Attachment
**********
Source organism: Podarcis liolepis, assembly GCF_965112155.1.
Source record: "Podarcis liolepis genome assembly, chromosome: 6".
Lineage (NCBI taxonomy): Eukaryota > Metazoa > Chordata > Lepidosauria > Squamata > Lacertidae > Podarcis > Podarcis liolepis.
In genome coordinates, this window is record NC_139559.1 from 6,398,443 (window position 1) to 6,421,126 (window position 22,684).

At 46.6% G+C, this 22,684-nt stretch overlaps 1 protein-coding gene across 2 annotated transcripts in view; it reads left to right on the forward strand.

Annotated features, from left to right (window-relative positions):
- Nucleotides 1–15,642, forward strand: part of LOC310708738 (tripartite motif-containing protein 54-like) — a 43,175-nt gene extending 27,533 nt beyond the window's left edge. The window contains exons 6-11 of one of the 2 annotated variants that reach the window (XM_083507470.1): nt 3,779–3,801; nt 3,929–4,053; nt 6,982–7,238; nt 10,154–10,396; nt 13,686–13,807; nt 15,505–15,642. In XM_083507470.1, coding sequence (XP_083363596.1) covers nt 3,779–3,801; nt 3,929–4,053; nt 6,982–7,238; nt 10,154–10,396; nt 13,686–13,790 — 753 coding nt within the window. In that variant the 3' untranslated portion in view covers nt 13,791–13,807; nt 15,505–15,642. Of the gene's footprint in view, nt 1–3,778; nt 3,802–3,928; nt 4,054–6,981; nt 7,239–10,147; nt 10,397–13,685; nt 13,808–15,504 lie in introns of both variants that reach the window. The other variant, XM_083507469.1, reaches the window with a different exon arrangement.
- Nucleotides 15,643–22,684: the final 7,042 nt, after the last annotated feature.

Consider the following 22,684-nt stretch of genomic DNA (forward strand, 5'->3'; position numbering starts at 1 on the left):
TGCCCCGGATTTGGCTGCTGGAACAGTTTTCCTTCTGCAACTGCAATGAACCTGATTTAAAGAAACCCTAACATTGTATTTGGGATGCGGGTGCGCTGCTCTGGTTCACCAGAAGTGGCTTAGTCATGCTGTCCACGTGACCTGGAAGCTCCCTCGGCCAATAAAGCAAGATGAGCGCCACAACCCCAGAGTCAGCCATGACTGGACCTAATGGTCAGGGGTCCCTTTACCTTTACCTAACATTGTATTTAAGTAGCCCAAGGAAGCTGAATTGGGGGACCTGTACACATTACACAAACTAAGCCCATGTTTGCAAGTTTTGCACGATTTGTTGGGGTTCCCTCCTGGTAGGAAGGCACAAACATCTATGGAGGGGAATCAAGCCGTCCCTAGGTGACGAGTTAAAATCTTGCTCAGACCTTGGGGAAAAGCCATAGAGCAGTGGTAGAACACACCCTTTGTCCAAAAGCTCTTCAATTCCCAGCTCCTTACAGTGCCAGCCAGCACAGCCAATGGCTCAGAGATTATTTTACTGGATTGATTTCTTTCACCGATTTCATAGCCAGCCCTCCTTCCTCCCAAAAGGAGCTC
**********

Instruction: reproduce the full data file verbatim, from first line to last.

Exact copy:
Source organism: Podarcis liolepis, assembly GCF_965112155.1.
Source record: "Podarcis liolepis genome assembly, chromosome: 6".
Lineage (NCBI taxonomy): Eukaryota > Metazoa > Chordata > Lepidosauria > Squamata > Lacertidae > Podarcis > Podarcis liolepis.
In genome coordinates, this window is record NC_139559.1 from 6,398,443 (window position 1) to 6,421,126 (window position 22,684).

At 46.6% G+C, this 22,684-nt stretch overlaps 1 protein-coding gene across 2 annotated transcripts in view; it reads left to right on the forward strand.

Annotated features, from left to right (window-relative positions):
- Nucleotides 1–15,642, forward strand: part of LOC310708738 (tripartite motif-containing protein 54-like) — a 43,175-nt gene extending 27,533 nt beyond the window's left edge. The window contains exons 6-11 of one of the 2 annotated variants that reach the window (XM_083507470.1): nt 3,779–3,801; nt 3,929–4,053; nt 6,982–7,238; nt 10,154–10,396; nt 13,686–13,807; nt 15,505–15,642. In XM_083507470.1, coding sequence (XP_083363596.1) covers nt 3,779–3,801; nt 3,929–4,053; nt 6,982–7,238; nt 10,154–10,396; nt 13,686–13,790 — 753 coding nt within the window. In that variant the 3' untranslated portion in view covers nt 13,791–13,807; nt 15,505–15,642. Of the gene's footprint in view, nt 1–3,778; nt 3,802–3,928; nt 4,054–6,981; nt 7,239–10,147; nt 10,397–13,685; nt 13,808–15,504 lie in introns of both variants that reach the window. The other variant, XM_083507469.1, reaches the window with a different exon arrangement.
- Nucleotides 15,643–22,684: the final 7,042 nt, after the last annotated feature.

Consider the following 22,684-nt stretch of genomic DNA (forward strand, 5'->3'; position numbering starts at 1 on the left):
TGCCCCGGATTTGGCTGCTGGAACAGTTTTCCTTCTGCAACTGCAATGAACCTGATTTAAAGAAACCCTAACATTGTATTTGGGATGCGGGTGCGCTGCTCTGGTTCACCAGAAGTGGCTTAGTCATGCTGTCCACGTGACCTGGAAGCTCCCTCGGCCAATAAAGCAAGATGAGCGCCACAACCCCAGAGTCAGCCATGACTGGACCTAATGGTCAGGGGTCCCTTTACCTTTACCTAACATTGTATTTAAGTAGCCCAAGGAAGCTGAATTGGGGGACCTGTACACATTACACAAACTAAGCCCATGTTTGCAAGTTTTGCACGATTTGTTGGGGTTCCCTCCTGGTAGGAAGGCACAAACATCTATGGAGGGGAATCAAGCCGTCCCTAGGTGACGAGTTAAAATCTTGCTCAGACCTTGGGGAAAAGCCATAGAGCAGTGGTAGAACACACCCTTTGTCCAAAAGCTCTTCAATTCCCAGCTCCTTACAGTGCCAGCCAGCACAGCCAATGGCTCAGAGATTATTTTACTGGATTGATTTCTTTCACCGATTTCATAGCCAGCCCTCCTTCCTCCCAAAAGGAGCTC